Week 3, Learning Team - Aggregate Demand and Supply Models - Economic Critique

1632 Words Sep 27th, 2013 7 Pages
An Economic Critique of Aggregate Demand and Supply Models

An Economic Critique of Aggregate Demand and Supply Models The recent fall of the United States economy has created a society of fear, insecurity, and doubtful investors, retirees, and consumers world-wide. Economists from around the world have come together to solve world-wide economic issues and bring stability back to businesses, households, and the government. Economics teaches you how to approach problems; it does not provide what is right or what is wrong, nor does it provide you with a definitive answer. Consistent evaluation of economic factors like unemployment, economic expectations, consumer income, and interest rates, can prove to be highly effective.
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Through these methods of fiscal policy, the rise in aggregate demand stimulates businesses to increase production, employ more workers, and increase household incomes, enabling them to buy more. The classical theory concept known as “free market” requires little to no government intervention. This allows consumers to act in their own self-interest in regards to economic decisions. In the current issues regarding consumer income, Keynesian theory has been proven effective as shown in the increase of income and the shift in aggregate demand. If the current state of the U.S. consumer income remains on course, there should be a steady climb household disposable income.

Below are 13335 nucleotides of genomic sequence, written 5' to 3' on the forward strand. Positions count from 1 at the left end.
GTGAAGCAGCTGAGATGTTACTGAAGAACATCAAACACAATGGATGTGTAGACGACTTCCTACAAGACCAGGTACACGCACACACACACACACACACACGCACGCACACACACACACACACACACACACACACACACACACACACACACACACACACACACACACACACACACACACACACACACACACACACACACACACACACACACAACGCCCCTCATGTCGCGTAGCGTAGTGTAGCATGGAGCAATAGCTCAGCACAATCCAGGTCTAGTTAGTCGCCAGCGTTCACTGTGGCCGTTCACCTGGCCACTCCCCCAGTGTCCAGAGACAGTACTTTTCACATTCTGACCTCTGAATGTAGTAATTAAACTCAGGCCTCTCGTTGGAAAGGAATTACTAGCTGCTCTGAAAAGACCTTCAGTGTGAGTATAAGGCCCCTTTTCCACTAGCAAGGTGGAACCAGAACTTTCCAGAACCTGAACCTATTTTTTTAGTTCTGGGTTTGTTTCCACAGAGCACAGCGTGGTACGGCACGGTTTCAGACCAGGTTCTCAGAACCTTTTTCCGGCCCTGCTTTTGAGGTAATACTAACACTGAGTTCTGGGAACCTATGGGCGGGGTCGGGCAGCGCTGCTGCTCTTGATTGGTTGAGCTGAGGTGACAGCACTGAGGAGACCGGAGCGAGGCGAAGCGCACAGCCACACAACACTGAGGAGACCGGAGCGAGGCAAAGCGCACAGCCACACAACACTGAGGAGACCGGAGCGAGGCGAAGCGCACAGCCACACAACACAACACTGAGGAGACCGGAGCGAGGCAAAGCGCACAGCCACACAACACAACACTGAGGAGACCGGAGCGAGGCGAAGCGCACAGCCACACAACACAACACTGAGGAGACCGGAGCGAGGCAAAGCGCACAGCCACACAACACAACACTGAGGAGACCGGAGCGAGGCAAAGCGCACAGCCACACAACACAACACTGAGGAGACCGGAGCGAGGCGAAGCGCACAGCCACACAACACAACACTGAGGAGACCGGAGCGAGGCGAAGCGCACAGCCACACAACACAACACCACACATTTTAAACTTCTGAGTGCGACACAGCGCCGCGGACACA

Interest Rates
Based on my finding, as an international reporter, it was disclosed that interest rates have been the primary macroeconomic indictor of our economy today. It is an aggregate figure that represents how the present banks and financial sector operate on a national and regional economy level. So what is an interest rate, According to Colander (2010), Chapter 13, “Interest rates — the prices that are charged or paid for the use of a financial asset —are key variables in the financial sector.” It’s the rate of the cost of borrowing money, which reflects both the supply and demand of United States currency at a particular time. Therefore, after critiquing the current

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